Study Shows Abstinence Education Reduces Teenage Sexual Behavior

National   |   Steven Ertelt   |   Aug 15, 2006   |   9:00AM   |   WASHINGTON, DC

Study Shows Abstinence Education Reduces Teenage Sexual Behavior Email this article
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by Steven Ertelt Editor
August 15, 2006

Philadelphia, PA ( — A new study conducted by researchers at the University of Pennsylvania finds that teaching abstinence education to young teenagers in public schools reduces their sexual behavior. The study found that abstinence helped delay the starting point at which teenagers begin having sexual relations.

The Penn researchers studied 662 African-American students in 6th and 7th grade from inner-city schools in Philadelphia.

They found that those who were taught abstinence were less likely to have had sexual relations in a 24 month followup compared to those who were taught about safer sex through the use of condoms but didn’t mention abstinence.

At the International AIDS Conference in Toronto yesterday, former President Bill Clinton echoed the claims made by abortion advocates that abstinence programs make teens less likely to use condoms when they do start having sex.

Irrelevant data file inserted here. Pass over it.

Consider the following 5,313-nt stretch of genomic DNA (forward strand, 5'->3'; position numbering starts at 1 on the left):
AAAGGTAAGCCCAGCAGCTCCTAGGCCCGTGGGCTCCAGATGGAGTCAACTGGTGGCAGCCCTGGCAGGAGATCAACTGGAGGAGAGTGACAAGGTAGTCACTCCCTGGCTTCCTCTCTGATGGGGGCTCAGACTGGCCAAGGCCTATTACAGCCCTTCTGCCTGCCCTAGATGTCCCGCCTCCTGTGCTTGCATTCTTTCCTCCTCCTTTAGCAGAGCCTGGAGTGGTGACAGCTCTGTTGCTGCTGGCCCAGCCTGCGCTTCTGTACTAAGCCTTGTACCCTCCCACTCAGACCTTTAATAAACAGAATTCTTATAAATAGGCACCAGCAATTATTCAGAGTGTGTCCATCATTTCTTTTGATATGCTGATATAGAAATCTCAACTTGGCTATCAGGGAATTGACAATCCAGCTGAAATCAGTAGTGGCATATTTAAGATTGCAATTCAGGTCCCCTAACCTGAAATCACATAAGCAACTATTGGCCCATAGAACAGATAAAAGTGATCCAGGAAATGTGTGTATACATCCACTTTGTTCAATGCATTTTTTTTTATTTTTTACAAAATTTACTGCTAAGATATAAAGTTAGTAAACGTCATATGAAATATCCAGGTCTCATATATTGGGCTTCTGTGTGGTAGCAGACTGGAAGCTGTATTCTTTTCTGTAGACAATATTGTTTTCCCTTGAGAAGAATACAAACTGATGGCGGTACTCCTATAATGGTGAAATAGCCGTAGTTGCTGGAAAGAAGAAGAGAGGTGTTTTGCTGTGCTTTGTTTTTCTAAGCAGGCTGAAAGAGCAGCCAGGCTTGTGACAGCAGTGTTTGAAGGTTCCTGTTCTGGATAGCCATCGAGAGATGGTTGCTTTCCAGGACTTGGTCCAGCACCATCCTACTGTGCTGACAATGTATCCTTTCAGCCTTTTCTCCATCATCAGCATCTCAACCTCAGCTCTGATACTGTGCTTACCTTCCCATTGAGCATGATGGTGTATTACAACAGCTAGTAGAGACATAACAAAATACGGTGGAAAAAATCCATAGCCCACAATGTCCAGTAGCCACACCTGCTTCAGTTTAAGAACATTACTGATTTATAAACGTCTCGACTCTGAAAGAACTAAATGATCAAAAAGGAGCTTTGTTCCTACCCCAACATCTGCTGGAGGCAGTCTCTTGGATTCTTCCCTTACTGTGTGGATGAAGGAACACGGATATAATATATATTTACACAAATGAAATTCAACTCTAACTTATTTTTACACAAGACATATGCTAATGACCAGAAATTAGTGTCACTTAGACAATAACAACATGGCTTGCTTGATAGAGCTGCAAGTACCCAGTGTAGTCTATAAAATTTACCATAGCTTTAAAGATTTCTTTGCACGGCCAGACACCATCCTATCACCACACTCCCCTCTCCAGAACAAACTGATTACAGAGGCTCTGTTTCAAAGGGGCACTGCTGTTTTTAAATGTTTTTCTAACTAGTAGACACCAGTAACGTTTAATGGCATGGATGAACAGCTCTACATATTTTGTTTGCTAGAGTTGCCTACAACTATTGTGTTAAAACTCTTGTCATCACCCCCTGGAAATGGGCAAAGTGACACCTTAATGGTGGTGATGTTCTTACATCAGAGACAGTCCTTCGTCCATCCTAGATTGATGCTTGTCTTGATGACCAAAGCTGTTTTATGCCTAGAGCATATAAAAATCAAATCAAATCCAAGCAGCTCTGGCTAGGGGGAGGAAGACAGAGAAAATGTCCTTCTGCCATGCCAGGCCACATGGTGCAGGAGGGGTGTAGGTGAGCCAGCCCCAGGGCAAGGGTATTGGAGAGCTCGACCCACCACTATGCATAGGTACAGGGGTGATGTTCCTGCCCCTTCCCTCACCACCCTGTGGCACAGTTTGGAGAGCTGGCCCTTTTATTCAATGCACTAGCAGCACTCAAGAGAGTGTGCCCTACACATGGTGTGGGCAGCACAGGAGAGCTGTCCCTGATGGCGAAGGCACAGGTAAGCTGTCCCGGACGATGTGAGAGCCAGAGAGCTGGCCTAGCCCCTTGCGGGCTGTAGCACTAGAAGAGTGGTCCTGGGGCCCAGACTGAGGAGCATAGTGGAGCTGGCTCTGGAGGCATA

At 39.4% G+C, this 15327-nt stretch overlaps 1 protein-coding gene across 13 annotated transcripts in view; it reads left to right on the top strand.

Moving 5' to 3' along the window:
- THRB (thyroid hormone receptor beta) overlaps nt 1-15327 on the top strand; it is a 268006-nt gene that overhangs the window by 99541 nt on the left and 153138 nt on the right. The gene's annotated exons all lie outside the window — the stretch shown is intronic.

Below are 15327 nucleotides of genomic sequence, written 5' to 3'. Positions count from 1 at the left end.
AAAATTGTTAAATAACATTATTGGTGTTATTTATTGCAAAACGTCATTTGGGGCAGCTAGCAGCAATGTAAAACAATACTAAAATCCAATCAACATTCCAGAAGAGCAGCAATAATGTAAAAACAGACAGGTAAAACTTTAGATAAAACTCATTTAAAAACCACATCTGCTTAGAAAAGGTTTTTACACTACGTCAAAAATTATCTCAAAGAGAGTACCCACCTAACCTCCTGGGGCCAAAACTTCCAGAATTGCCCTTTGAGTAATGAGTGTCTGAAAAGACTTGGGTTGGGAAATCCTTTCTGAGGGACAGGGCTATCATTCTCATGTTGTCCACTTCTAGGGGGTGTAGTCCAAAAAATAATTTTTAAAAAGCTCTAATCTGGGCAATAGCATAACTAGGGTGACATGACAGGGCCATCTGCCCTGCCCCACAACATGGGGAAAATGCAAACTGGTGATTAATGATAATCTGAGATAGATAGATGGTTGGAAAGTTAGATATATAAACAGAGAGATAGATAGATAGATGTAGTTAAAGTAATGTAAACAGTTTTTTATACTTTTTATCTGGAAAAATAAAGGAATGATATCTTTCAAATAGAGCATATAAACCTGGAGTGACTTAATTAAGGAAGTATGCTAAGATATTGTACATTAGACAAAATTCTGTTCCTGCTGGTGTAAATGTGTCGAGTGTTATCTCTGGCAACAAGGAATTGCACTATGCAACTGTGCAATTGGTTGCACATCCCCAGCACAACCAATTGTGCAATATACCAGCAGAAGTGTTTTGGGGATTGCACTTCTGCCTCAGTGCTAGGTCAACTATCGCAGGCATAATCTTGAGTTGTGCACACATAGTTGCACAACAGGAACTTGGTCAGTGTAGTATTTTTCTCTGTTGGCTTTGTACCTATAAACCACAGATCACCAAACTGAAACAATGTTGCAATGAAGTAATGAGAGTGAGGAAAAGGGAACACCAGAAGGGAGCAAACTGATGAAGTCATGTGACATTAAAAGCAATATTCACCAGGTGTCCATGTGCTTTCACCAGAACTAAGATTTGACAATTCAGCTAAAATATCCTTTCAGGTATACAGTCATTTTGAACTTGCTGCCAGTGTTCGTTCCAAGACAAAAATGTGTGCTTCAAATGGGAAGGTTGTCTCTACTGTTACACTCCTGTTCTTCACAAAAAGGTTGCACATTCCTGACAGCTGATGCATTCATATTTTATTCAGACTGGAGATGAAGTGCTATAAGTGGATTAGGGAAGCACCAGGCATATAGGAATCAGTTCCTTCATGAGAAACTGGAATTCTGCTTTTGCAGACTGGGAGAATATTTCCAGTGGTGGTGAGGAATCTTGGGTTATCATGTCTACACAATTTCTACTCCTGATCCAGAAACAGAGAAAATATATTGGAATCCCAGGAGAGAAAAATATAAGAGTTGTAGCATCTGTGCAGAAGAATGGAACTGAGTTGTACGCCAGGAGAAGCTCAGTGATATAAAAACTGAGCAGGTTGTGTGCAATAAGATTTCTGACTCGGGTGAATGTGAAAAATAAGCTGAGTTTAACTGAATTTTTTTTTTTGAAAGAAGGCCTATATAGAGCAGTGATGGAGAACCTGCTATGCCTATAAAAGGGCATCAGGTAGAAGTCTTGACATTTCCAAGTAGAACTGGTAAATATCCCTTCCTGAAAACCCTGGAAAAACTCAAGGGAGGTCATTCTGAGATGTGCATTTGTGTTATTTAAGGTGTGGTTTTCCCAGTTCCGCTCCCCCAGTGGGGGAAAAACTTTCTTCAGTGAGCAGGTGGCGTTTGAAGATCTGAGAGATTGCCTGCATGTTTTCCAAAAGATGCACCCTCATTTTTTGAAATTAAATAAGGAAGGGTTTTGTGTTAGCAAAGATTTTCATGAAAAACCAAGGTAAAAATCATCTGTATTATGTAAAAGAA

But the University of Pennsylvania study found the opposite to be true.

"It did not reduce intentions to use condoms, it did not reduce beliefs about the efficacy of condoms, it did not decrease consistent condom use and it did not decrease condom use at last sexual [encounter]," lead author John Jemmott, of the University of Pennsylvania, told the CanWest News Service.

"There aren’t any studies that show that children are less likely to use condoms as a result of an abstinence intervention. I’ve looked in the literature, there are no studies that show that," Jemmott said.

The kids involved the study were between the ages of 10 and 15 and were split evenly between boys and girls. Some 23 percent said they had had sex before the study began.

Jemmott’s study involved teaching kids not to have any kind of sexual relations until later in their life when they would be ready to handle the consequences of it.

"We caused them to have more positive attitudes towards abstinence and the negative consequences of engaging in sexual activity at an early age, including less likely to achieve one’s career goals," he said.